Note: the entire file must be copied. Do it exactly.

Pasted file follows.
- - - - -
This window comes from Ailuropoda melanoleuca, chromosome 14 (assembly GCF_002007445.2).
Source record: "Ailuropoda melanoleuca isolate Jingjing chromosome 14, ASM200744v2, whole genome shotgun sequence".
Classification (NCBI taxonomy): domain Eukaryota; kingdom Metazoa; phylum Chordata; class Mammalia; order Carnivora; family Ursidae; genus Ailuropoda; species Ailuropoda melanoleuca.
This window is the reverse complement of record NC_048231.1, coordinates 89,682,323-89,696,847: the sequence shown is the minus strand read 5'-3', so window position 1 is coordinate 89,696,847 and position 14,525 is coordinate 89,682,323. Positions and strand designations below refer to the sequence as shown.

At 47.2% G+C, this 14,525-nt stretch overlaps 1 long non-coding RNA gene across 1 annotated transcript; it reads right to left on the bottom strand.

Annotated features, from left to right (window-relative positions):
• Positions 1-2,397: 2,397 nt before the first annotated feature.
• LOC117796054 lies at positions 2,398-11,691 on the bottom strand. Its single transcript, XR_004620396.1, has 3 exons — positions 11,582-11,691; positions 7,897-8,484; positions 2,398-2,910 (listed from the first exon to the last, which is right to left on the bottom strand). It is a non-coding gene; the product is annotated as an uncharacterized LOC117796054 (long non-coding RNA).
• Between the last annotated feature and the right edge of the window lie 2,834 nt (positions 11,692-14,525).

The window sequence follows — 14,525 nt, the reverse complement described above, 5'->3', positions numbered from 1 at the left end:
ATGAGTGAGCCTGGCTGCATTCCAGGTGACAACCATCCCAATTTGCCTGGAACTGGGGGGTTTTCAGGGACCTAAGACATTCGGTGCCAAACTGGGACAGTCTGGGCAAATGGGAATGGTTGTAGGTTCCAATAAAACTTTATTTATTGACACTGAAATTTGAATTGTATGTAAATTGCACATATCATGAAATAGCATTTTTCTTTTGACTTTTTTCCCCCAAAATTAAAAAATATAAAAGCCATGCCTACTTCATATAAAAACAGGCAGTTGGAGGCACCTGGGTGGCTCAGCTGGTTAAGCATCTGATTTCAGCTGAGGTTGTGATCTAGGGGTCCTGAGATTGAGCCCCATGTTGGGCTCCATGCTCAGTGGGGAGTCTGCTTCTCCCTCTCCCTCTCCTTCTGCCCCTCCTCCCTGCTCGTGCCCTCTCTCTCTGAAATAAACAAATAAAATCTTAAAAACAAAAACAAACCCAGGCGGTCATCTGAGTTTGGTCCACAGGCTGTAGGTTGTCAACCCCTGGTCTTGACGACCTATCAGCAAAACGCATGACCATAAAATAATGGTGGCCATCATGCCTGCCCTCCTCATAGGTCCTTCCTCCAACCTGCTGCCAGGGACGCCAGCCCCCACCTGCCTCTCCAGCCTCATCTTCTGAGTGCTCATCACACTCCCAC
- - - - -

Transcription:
This window comes from Ailuropoda melanoleuca, chromosome 14 (assembly GCF_002007445.2).
Source record: "Ailuropoda melanoleuca isolate Jingjing chromosome 14, ASM200744v2, whole genome shotgun sequence".
Classification (NCBI taxonomy): domain Eukaryota; kingdom Metazoa; phylum Chordata; class Mammalia; order Carnivora; family Ursidae; genus Ailuropoda; species Ailuropoda melanoleuca.
This window is the reverse complement of record NC_048231.1, coordinates 89,682,323-89,696,847: the sequence shown is the minus strand read 5'-3', so window position 1 is coordinate 89,696,847 and position 14,525 is coordinate 89,682,323. Positions and strand designations below refer to the sequence as shown.

At 47.2% G+C, this 14,525-nt stretch overlaps 1 long non-coding RNA gene across 1 annotated transcript; it reads right to left on the bottom strand.

Annotated features, from left to right (window-relative positions):
• Positions 1-2,397: 2,397 nt before the first annotated feature.
• LOC117796054 lies at positions 2,398-11,691 on the bottom strand. Its single transcript, XR_004620396.1, has 3 exons — positions 11,582-11,691; positions 7,897-8,484; positions 2,398-2,910 (listed from the first exon to the last, which is right to left on the bottom strand). It is a non-coding gene; the product is annotated as an uncharacterized LOC117796054 (long non-coding RNA).
• Between the last annotated feature and the right edge of the window lie 2,834 nt (positions 11,692-14,525).

The window sequence follows — 14,525 nt, the reverse complement described above, 5'->3', positions numbered from 1 at the left end:
ATGAGTGAGCCTGGCTGCATTCCAGGTGACAACCATCCCAATTTGCCTGGAACTGGGGGGTTTTCAGGGACCTAAGACATTCGGTGCCAAACTGGGACAGTCTGGGCAAATGGGAATGGTTGTAGGTTCCAATAAAACTTTATTTATTGACACTGAAATTTGAATTGTATGTAAATTGCACATATCATGAAATAGCATTTTTCTTTTGACTTTTTTCCCCCAAAATTAAAAAATATAAAAGCCATGCCTACTTCATATAAAAACAGGCAGTTGGAGGCACCTGGGTGGCTCAGCTGGTTAAGCATCTGATTTCAGCTGAGGTTGTGATCTAGGGGTCCTGAGATTGAGCCCCATGTTGGGCTCCATGCTCAGTGGGGAGTCTGCTTCTCCCTCTCCCTCTCCTTCTGCCCCTCCTCCCTGCTCGTGCCCTCTCTCTCTGAAATAAACAAATAAAATCTTAAAAACAAAAACAAACCCAGGCGGTCATCTGAGTTTGGTCCACAGGCTGTAGGTTGTCAACCCCTGGTCTTGACGACCTATCAGCAAAACGCATGACCATAAAATAATGGTGGCCATCATGCCTGCCCTCCTCATAGGTCCTTCCTCCAACCTGCTGCCAGGGACGCCAGCCCCCACCTGCCTCTCCAGCCTCATCTTCTGAGTGCTCATCACACTCCCAC